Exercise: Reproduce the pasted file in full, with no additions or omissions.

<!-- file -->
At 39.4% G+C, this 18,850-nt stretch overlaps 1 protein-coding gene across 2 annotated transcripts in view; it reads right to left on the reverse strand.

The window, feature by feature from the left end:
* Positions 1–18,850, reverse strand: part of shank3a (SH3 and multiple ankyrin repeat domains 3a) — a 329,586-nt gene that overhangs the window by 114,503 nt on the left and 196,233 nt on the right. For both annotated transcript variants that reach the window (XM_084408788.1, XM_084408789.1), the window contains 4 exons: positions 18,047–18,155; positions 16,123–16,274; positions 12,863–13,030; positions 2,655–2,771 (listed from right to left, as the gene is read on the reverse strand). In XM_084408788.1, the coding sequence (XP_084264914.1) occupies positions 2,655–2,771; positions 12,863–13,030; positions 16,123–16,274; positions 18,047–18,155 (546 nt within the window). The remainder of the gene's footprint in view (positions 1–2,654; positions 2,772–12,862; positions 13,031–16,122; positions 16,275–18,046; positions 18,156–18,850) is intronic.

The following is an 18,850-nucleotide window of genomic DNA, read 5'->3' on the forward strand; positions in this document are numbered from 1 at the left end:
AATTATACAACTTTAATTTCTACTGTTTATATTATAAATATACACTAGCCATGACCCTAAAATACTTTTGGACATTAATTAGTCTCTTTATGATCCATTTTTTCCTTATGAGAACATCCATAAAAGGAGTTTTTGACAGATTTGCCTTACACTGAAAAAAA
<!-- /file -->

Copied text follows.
At 39.4% G+C, this 18,850-nt stretch overlaps 1 protein-coding gene across 2 annotated transcripts in view; it reads right to left on the reverse strand.

The window, feature by feature from the left end:
* Positions 1–18,850, reverse strand: part of shank3a (SH3 and multiple ankyrin repeat domains 3a) — a 329,586-nt gene that overhangs the window by 114,503 nt on the left and 196,233 nt on the right. For both annotated transcript variants that reach the window (XM_084408788.1, XM_084408789.1), the window contains 4 exons: positions 18,047–18,155; positions 16,123–16,274; positions 12,863–13,030; positions 2,655–2,771 (listed from right to left, as the gene is read on the reverse strand). In XM_084408788.1, the coding sequence (XP_084264914.1) occupies positions 2,655–2,771; positions 12,863–13,030; positions 16,123–16,274; positions 18,047–18,155 (546 nt within the window). The remainder of the gene's footprint in view (positions 1–2,654; positions 2,772–12,862; positions 13,031–16,122; positions 16,275–18,046; positions 18,156–18,850) is intronic.

The following is an 18,850-nucleotide window of genomic DNA, read 5'->3' on the forward strand; positions in this document are numbered from 1 at the left end:
AATTATACAACTTTAATTTCTACTGTTTATATTATAAATATACACTAGCCATGACCCTAAAATACTTTTGGACATTAATTAGTCTCTTTATGATCCATTTTTTCCTTATGAGAACATCCATAAAAGGAGTTTTTGACAGATTTGCCTTACACTGAAAAAAA